Monday, February 7, 2011
WASHINGTON (AP) -- For those who have a job in this economy, they're less likely to lose that job now than at any point in at least 14 years.
But for the unemployed, finding a job remains a struggle even 20 months after the recession technically ended. And employers likely won't be stepping up hiring until they feel more confident about the economy.
That means people without jobs are staying unemployed for longer periods.
Of the 13.9 million Americans the government says were unemployed last month, about 1.8 million had been without work for almost two years. That's nearly double the number in January 2010.
But the recession's deep job cuts seem to have ended. The outplacement firm Challenger, Gray & Christmas says in January, companies announced plans to trim fewer than 39,000 jobs. That's 46 percent fewer than a year earlier and it's the lowest number since the firm began keeping track in 1993. And for all of 2010, planned layoffs hit a 13-year low.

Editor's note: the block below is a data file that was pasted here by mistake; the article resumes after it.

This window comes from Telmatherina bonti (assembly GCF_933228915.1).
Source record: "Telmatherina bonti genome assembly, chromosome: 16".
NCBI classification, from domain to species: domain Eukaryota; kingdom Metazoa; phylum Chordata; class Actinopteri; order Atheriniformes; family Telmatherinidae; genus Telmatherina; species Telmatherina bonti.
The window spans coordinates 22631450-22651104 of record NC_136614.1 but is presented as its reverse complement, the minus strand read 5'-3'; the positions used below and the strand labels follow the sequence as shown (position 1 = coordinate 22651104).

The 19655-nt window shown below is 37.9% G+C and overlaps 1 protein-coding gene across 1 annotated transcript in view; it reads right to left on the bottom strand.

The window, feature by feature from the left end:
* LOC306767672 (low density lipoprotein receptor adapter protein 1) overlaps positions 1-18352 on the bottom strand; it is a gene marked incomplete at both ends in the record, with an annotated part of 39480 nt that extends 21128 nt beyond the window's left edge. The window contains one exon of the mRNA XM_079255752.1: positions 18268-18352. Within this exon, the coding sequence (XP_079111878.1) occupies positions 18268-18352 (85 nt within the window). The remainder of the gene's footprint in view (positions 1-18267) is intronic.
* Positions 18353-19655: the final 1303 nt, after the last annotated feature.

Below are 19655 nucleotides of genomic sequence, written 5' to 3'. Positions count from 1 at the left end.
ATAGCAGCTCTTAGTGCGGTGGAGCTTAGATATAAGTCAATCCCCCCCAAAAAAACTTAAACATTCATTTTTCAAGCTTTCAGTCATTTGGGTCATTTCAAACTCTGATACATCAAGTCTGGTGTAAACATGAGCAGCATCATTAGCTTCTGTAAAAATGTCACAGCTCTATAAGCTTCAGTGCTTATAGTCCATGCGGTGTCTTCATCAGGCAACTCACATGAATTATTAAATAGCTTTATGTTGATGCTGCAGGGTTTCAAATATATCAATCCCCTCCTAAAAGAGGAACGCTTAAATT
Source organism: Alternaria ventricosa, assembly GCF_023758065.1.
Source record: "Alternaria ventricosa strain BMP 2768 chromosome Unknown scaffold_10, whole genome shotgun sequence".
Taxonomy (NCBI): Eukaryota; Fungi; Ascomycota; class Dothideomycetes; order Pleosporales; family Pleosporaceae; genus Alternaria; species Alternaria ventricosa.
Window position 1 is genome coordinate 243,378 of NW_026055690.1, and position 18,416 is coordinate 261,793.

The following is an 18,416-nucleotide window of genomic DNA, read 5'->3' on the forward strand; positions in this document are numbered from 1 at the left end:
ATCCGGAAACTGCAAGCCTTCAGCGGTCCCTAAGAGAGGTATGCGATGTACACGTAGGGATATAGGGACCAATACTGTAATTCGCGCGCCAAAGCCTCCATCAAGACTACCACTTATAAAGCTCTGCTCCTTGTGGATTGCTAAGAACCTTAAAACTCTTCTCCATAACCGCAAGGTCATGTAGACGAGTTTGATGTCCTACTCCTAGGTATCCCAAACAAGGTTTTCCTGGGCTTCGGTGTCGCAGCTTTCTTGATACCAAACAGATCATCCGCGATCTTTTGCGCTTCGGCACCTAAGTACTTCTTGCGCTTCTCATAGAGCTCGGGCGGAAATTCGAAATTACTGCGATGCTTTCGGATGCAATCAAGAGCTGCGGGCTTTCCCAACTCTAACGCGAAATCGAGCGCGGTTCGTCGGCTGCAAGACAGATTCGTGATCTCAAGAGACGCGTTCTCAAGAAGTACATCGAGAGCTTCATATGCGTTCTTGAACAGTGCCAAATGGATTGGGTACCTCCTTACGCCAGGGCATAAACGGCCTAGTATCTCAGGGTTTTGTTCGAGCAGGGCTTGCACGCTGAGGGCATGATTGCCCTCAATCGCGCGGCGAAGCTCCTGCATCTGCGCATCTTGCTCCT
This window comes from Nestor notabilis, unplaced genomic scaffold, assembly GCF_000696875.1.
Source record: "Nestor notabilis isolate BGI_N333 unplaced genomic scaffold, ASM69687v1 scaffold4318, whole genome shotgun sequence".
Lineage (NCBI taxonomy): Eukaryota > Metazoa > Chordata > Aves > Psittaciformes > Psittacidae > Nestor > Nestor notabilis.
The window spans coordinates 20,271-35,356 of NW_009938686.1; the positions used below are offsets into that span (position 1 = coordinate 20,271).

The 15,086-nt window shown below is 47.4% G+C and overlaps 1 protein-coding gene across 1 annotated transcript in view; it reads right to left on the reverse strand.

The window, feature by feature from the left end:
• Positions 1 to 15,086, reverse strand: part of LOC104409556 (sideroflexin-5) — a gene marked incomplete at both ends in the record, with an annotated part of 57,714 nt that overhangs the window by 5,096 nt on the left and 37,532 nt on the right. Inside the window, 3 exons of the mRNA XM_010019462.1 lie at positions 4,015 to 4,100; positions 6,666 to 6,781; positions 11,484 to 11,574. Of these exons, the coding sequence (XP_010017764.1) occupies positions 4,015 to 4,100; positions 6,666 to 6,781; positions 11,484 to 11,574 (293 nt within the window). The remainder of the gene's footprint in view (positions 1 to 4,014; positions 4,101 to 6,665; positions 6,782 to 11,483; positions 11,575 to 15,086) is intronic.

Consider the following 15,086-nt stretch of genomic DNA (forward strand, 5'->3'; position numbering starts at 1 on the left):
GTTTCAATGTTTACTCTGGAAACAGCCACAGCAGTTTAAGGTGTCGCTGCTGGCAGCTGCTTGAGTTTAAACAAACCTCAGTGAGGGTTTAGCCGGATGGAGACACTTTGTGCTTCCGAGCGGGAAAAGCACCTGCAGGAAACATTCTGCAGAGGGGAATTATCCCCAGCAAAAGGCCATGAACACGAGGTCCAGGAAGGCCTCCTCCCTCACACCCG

The fading fear of layoffs is encouraging consumers to spend more. And eventually, spending will rise high enough that companies will need to hire more to keep up with the demand.
(Copyright 2011 by The Associated Press. All Rights Reserved.)
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